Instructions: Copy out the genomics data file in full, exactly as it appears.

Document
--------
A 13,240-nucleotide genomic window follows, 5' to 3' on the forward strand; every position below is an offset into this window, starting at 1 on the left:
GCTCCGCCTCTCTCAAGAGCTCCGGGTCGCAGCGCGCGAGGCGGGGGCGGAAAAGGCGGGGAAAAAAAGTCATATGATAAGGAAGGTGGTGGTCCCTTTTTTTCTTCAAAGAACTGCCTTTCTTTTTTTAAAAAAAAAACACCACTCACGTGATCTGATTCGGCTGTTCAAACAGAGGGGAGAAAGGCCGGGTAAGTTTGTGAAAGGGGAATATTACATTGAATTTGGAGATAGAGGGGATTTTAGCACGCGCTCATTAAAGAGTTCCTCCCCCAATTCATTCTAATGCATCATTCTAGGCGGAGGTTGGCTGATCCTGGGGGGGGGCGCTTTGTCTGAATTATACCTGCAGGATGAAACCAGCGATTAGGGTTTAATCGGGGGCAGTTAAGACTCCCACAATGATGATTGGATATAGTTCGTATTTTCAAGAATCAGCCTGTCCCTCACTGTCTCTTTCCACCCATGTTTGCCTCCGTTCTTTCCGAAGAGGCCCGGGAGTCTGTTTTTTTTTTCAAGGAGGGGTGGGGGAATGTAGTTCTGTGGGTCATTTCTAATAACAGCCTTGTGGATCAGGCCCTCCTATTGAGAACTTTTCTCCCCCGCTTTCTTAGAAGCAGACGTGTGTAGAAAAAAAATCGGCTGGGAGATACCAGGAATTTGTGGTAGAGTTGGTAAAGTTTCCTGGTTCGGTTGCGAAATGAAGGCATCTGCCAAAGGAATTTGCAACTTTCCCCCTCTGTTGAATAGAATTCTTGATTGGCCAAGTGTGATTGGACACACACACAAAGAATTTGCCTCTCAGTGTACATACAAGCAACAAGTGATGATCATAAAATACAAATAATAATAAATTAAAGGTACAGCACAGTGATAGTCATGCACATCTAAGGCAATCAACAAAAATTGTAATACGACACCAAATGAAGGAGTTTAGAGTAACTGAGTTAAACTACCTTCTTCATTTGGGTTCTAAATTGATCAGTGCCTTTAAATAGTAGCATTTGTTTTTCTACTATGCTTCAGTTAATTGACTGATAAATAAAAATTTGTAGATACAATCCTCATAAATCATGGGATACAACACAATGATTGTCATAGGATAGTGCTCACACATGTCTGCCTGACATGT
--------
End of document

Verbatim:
A 13,240-nucleotide genomic window follows, 5' to 3' on the forward strand; every position below is an offset into this window, starting at 1 on the left:
GCTCCGCCTCTCTCAAGAGCTCCGGGTCGCAGCGCGCGAGGCGGGGGCGGAAAAGGCGGGGAAAAAAAGTCATATGATAAGGAAGGTGGTGGTCCCTTTTTTTCTTCAAAGAACTGCCTTTCTTTTTTTAAAAAAAAAACACCACTCACGTGATCTGATTCGGCTGTTCAAACAGAGGGGAGAAAGGCCGGGTAAGTTTGTGAAAGGGGAATATTACATTGAATTTGGAGATAGAGGGGATTTTAGCACGCGCTCATTAAAGAGTTCCTCCCCCAATTCATTCTAATGCATCATTCTAGGCGGAGGTTGGCTGATCCTGGGGGGGGGCGCTTTGTCTGAATTATACCTGCAGGATGAAACCAGCGATTAGGGTTTAATCGGGGGCAGTTAAGACTCCCACAATGATGATTGGATATAGTTCGTATTTTCAAGAATCAGCCTGTCCCTCACTGTCTCTTTCCACCCATGTTTGCCTCCGTTCTTTCCGAAGAGGCCCGGGAGTCTGTTTTTTTTTTCAAGGAGGGGTGGGGGAATGTAGTTCTGTGGGTCATTTCTAATAACAGCCTTGTGGATCAGGCCCTCCTATTGAGAACTTTTCTCCCCCGCTTTCTTAGAAGCAGACGTGTGTAGAAAAAAAATCGGCTGGGAGATACCAGGAATTTGTGGTAGAGTTGGTAAAGTTTCCTGGTTCGGTTGCGAAATGAAGGCATCTGCCAAAGGAATTTGCAACTTTCCCCCTCTGTTGAATAGAATTCTTGATTGGCCAAGTGTGATTGGACACACACACAAAGAATTTGCCTCTCAGTGTACATACAAGCAACAAGTGATGATCATAAAATACAAATAATAATAAATTAAAGGTACAGCACAGTGATAGTCATGCACATCTAAGGCAATCAACAAAAATTGTAATACGACACCAAATGAAGGAGTTTAGAGTAACTGAGTTAAACTACCTTCTTCATTTGGGTTCTAAATTGATCAGTGCCTTTAAATAGTAGCATTTGTTTTTCTACTATGCTTCAGTTAATTGACTGATAAATAAAAATTTGTAGATACAATCCTCATAAATCATGGGATACAACACAATGATTGTCATAGGATAGTGCTCACACATGTCTGCCTGACATGT